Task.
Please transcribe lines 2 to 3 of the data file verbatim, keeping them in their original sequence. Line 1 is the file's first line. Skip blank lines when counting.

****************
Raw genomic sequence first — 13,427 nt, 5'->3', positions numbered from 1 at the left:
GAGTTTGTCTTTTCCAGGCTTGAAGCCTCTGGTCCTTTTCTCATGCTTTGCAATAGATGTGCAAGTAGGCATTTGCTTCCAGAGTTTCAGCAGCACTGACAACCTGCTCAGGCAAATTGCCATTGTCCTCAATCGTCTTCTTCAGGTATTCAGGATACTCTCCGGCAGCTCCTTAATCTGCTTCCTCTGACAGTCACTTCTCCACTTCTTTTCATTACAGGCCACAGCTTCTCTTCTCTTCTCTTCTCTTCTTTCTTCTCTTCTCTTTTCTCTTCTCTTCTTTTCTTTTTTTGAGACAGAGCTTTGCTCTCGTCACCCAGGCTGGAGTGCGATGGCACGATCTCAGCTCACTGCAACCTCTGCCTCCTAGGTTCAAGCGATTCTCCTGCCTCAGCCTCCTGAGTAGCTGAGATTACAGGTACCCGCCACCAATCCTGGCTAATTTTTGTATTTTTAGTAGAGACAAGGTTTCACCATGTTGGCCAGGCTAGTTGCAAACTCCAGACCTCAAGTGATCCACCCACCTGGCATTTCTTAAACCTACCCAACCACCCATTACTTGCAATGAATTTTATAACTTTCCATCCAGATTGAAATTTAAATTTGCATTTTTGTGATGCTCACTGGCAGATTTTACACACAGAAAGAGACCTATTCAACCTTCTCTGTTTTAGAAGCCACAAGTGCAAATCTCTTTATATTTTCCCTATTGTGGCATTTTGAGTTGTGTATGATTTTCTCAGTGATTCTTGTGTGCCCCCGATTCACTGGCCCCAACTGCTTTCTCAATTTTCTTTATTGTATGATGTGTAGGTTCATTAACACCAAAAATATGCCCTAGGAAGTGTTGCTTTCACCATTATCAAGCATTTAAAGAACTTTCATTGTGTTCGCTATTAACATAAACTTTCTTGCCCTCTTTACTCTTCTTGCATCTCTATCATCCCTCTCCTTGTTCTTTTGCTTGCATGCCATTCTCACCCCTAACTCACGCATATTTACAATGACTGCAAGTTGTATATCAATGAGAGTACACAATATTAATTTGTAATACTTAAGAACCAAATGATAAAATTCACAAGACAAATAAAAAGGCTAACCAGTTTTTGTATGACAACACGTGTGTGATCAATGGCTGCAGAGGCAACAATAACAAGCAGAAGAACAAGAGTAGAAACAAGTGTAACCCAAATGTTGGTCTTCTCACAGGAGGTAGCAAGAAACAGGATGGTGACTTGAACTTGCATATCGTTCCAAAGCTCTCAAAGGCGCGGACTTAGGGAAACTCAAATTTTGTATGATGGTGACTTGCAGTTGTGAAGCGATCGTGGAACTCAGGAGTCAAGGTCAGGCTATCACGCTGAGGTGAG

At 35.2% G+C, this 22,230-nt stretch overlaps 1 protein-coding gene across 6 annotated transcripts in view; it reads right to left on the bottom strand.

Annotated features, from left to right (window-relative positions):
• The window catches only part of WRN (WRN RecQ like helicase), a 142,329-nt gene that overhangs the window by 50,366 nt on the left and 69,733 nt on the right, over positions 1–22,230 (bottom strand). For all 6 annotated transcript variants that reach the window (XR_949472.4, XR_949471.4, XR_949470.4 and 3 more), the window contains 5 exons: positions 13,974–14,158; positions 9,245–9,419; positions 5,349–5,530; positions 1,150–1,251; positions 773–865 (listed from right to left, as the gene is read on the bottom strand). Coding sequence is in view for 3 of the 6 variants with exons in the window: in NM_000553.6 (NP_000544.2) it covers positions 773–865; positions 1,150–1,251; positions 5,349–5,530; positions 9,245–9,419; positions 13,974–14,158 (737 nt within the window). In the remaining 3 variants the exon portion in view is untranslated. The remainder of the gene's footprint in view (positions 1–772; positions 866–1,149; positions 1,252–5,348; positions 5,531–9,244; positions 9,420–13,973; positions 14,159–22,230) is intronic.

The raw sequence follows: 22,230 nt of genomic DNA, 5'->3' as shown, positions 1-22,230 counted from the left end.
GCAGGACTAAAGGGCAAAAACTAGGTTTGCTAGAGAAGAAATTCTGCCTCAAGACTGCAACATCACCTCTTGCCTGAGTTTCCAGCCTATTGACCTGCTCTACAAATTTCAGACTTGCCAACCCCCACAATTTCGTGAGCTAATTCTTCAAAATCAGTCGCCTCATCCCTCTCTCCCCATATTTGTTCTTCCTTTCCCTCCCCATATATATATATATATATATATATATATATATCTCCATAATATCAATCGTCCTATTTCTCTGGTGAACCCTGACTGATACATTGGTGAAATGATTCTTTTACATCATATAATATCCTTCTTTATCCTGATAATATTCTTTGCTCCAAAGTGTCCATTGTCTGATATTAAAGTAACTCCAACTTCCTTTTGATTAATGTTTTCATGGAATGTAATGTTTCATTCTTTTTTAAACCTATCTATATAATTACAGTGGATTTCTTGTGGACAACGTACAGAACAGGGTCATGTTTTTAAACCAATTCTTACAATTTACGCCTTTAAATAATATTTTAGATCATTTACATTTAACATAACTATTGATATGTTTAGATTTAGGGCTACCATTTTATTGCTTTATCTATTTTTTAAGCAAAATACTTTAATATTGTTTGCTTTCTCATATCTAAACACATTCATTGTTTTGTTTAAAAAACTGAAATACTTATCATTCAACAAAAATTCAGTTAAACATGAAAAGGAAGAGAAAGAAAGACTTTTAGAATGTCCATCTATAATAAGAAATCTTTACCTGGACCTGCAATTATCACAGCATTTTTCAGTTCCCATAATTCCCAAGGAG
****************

GAGTTTGTCTTTTCCAGGCTTGAAGCCTCTGGTCCTTTTCTCATGCTTTGCAATAGATGTGCAAGTAGGCATTTGCTTCCAGAGTTTCAGCAGCACTGACAACCTGCTCAGGCAAATTGCCATTGTCCTCAATCGTCTTCTTCAGGTATTCAGGATACTCTCCGGCAGCTCCTTAATCTGCTTCCTCTGACAGTCACTTCTCCACTTCTTTTCATTACAGGCCACAGCTTCTCTTCTCTTCTCTTCTCTTCTTTCTTCTCTTCTCTTTTCTCTTCTCTTCTTTTCTTTTTTTGAGACAGAGCTTTGCTCTCGTCACCCAGGCTGGAGTGCGATGGCACGATCTCAGCTCACTGCAACCTCTGCCTCCTAGGTTCAAGCGATTCTCCTGCCTCAGCCTCCTGAGTAGCTGAGATTACAGGTACCCGCCACCAATCCTGGCTAATTTTTGTATTTTTAGTAGAGACAAGGTTTCACCATGTTGGCCAGGCTAGTTGCAAACTCCAGACCTCAAGTGATCCACCCACCTGGCATTTCTTAAACCTACCCAACCACCCATTACTTGCAATGAATTTTATAACTTTCCATCCAGATTGAAATTTAAATTTGCATTTTTGTGATGCTCACTGGCAGATTTTACACACAGAAAGAGACCTATTCAACCTTCTCTGTTTTAGAAGCCACAAGTGCAAATCTCTTTATATTTTCCCTATTGTGGCATTTTGAGTTGTGTATGATTTTCTCAGTGATTCTTGTGTGCCCCCGATTCACTGGCCCCAACTGCTTTCTCAATTTTCTTTATTGTATGATGTGTAGGTTCATTAACACCAAAAATATGCCCTAGGAAGTGTTGCTTTCACCATTATCAAGCATTTAAAGAACTTTCATTGTGTTCGCTATTAACATAAACTTTCTTGCCCTCTTTACTCTTCTTGCATCTCTATCATCCCTCTCCTTGTTCTTTTGCTTGCATGCCATTCTCACCCCTAACTCACGCATATTTACAATGACTGCAAGTTGTATATCAATGAGAGTACACAATATTAATTTGTAATACTTAAGAACCAAATGATAAAATTCACAAGACAAATAAAAAGGCTAACCAGTTTTTGTATGACAACACGTGTGTGATCAATGGCTGCAGAGGCAACAATAACAAGCAGAAGAACAAGAGTAGAAACAAGTGTAACCCAAATGTTGGTCTTCTCACAGGAGGTAGCAAGAAACAGGATGGTGACTTGAACTTGCATATCGTTCCAAAGCTCTCAAAGGCGCGGACTTAGGGAAACTCAAATTTTGTATGATGGTGACTTGCAGTTGTGAAGCGATCGTGGAACTCAGGAGTCAAGGTCAGGCTATCACGCTGAGGTGAG

At 35.2% G+C, this 22,230-nt stretch overlaps 1 protein-coding gene across 6 annotated transcripts in view; it reads right to left on the bottom strand.